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Deutsche Bank Joins The Repeat Offender Club By Resolving Second FCPA Enforcement In Just 16 Months

deutsche

In August 2019, Deutsche Bank paid $16.2 million “to settle changes that it violated the FCPA by hiring relatives of foreign government officials [in both the Asia Pacific Region and Russia] in order to improperly influence them in connection with investment banking business).” (See here and here for prior posts).

Late Friday, Deutsche Bank (a German investment bank and financial services company with shares traded on the NYSE between 2009 and 2016) joined the ever expanding list of FCPA repeat offenders as the DOJ and SEC announced (here and here) an approximate $122.6 million Foreign Corrupt Practices Act enforcement action focused on the company’s relationship with third parties in Abu Dhabi, Saudi Arabia, Italy, and China.

The approximate 16 month gap between Deutsche Bank’s FCPA enforcement actions is the shortest among the large group of FCPA repeat offenders.

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Additional Issues To Consider From The Goldman Enforcement Action

Issues

This prior post highlighted the net $1.66 billion Foreign Corrupt Practices Act enforcement action against Goldman Sachs and a related entity.

This prior post posed the question, based on the government’s allegations, what should happen when compliance is decent (and often good), but not great? The prior post also highlighted how the Goldman enforcement action was much different than certain other top ten FCPA enforcement actions.

This prior post discussed various developments related to the Goldman FCPA enforcement action.

This post continues the analysis by highlighting additional issues to consider from the enforcement action.

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DOJ / SEC Announce Net $1.66 Billion (The Largest Of All-Time) FCPA Enforcement Action Against Goldman Sachs In Connection With 1MDB Fund

Goldman

As highlighted in this prior post, in November 2018 the DOJ announced criminal charges against former Goldman Sachs employees Roger Ng and Tim Leissner, and Low Taek Jho (Jho Low – an individual “known to be close to various high-ranking officials in Malaysia and Abu Dhabi” who “worked as an intermediary in related to 1MDB and other foreign government officials on numerous financial transactions and projects involving Goldman and others) for paying bribes to various Malaysian and Abu Dhabi officials in connection with 1Malaysia Development Berhad (1MDB), Malaysia’s state-owned and state-controlled investment development company.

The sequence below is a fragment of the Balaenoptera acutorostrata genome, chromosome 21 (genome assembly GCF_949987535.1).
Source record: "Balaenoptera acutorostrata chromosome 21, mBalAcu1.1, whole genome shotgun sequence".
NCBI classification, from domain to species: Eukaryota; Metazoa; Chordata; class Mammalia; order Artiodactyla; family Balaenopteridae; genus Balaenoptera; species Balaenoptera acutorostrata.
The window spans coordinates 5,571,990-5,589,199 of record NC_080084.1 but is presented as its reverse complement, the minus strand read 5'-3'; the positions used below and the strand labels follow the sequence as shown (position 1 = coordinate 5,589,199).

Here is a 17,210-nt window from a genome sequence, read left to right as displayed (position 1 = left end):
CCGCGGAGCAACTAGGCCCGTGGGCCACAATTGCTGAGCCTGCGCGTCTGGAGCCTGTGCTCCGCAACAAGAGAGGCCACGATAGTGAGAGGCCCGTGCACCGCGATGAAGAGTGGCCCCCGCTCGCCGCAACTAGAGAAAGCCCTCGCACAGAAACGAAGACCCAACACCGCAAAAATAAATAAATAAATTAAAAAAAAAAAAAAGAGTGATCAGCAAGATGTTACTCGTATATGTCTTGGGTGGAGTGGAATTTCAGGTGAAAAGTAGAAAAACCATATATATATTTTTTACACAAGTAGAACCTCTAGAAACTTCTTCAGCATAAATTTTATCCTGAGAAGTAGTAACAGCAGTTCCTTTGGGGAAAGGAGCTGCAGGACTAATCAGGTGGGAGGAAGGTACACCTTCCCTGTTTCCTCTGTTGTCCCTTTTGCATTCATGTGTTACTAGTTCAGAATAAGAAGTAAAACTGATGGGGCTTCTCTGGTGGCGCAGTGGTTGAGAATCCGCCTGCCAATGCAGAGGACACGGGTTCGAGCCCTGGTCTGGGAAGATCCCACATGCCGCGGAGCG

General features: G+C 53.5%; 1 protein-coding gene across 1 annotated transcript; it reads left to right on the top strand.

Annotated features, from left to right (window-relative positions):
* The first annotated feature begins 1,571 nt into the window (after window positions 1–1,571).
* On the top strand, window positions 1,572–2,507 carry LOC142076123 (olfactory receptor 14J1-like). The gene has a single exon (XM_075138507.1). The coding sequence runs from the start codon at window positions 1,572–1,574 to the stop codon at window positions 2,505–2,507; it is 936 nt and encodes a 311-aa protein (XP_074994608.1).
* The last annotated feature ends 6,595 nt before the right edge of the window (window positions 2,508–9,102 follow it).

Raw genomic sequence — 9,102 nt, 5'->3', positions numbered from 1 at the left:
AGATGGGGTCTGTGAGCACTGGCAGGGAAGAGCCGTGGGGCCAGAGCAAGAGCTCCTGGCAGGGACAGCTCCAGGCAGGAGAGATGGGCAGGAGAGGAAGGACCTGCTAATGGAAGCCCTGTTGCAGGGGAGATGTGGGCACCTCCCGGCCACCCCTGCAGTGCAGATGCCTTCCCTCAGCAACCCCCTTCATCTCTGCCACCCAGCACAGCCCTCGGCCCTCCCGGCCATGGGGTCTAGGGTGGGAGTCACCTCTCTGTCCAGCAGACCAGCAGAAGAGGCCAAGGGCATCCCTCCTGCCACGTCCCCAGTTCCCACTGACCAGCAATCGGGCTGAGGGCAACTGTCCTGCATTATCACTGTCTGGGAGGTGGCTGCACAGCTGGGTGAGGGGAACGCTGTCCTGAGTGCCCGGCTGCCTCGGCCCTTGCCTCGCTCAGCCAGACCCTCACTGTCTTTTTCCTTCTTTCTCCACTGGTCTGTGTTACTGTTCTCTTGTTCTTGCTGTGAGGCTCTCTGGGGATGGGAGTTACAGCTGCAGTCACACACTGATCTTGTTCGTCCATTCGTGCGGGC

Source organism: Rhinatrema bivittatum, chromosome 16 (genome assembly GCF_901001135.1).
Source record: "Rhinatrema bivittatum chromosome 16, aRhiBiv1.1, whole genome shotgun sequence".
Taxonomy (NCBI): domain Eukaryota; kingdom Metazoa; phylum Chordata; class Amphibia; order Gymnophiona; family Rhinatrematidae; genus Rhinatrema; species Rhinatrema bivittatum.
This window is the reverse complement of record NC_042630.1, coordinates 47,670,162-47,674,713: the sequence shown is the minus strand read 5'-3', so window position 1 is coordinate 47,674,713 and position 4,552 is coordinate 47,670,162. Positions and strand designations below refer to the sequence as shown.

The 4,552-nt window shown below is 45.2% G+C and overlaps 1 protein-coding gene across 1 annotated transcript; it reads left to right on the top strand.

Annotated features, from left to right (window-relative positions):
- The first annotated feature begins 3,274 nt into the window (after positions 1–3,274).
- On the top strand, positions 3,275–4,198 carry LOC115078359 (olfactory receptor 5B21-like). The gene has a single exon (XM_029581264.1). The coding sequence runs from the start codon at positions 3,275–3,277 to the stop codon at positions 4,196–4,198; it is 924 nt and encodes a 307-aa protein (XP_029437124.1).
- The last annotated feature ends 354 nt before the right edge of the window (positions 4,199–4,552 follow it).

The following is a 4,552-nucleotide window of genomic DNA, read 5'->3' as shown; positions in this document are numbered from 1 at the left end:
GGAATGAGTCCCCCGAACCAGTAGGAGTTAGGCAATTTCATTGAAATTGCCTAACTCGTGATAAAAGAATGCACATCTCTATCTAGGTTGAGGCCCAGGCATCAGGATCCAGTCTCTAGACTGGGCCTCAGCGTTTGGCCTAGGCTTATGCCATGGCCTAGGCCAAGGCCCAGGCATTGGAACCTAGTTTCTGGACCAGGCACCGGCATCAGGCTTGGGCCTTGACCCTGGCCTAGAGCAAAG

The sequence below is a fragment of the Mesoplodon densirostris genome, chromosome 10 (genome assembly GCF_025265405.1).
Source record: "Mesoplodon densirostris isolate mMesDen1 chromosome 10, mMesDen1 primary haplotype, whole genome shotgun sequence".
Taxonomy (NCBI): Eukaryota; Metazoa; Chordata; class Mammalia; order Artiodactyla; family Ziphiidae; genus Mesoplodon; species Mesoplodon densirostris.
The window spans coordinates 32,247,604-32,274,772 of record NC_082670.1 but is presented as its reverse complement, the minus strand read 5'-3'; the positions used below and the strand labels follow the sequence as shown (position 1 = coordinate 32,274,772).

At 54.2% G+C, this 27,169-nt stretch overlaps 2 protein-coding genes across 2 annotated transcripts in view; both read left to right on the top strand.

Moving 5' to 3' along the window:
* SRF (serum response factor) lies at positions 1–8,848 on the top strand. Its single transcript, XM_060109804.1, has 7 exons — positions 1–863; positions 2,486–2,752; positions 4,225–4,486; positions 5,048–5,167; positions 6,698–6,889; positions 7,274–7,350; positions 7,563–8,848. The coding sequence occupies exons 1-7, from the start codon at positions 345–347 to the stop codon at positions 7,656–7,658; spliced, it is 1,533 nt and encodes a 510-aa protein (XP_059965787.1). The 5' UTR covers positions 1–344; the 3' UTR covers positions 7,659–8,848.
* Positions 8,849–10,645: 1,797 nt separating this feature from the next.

This prior post asked: what does this mean for Goldman Sachs?

We now know the answer as the DOJ and SEC announced (here and here) a net $1.66 billion FCPA enforcement action against Goldman Sachs and a related entity. This represents the largest FCPA enforcement action of all-time (see here for the prior top ten list).

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Brazilian Company Bribes Brazilian Officials, U.S. Collects Net $155 Million In FCPA Enforcement Action

J&F

This recent post posed the question of whether “foreign” in the FCPA’s “foreign official” element means as it relates to the U.S. or as it relates to the specific company at issue. The post highlighted how in recent years the FCPA enforcement agencies have adopted the former interpretation in bringing FCPA enforcement actions against foreign companies for allegedly bribing their own “domestic” officials – but “foreign” as it relates to the U.S.

In yet another example, the DOJ and SEC announced yesterday (see here and here) that J&F Investimentos S.A. (J&F a private investment holding company based in Brazil that owns approximately 250 companies primarily involved in the meat and agriculture business) and a related entity resolved a net $155 million FCPA enforcement action for allegedly bribing Brazilian officials.

The enforcement action involved a: (i) DOJ component against J&F resolved through a plea agreement in which the company paid net $128.2 million; and (ii) an SEC component against J&F, a related entity, and two individuals in which the related entity paid approximately $26.8 million and the two individuals each paid a $550,000 civil penalty.

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World Acceptance Corp. Resolves $21.7 Million Enforcement Action Based On The Conduct Of A Former Wholly-Owned Mexico Subsidiary

world accept

As highlighted in this prior post, in June 2017 World Acceptance Corporation (a South Carolina based consumer finance company) disclosed that it was “conducting an internal investigation of its operations in Mexico, focusing on the legality under the U.S. Foreign Corrupt Practices Act and certain local laws of certain payments related to loans, the maintenance of the Company’s books and records associated with such payments, and the treatment of compensation matters for certain employees.”

As highlighted in this prior post, in May 2020 the company disclosed that “discussions with the SEC have progressed to a point that the Company can now reasonably estimate a probable loss and has recorded an aggregate accrual of $21.7 million with respect to the SEC matters.”

Yesterday, the SEC announced that World Acceptance Corp. agreed to resolve a $21.7 million FCPA enforcement action based on the actions of a former wholly-owned Mexican subsidiary it sold in July 2018.

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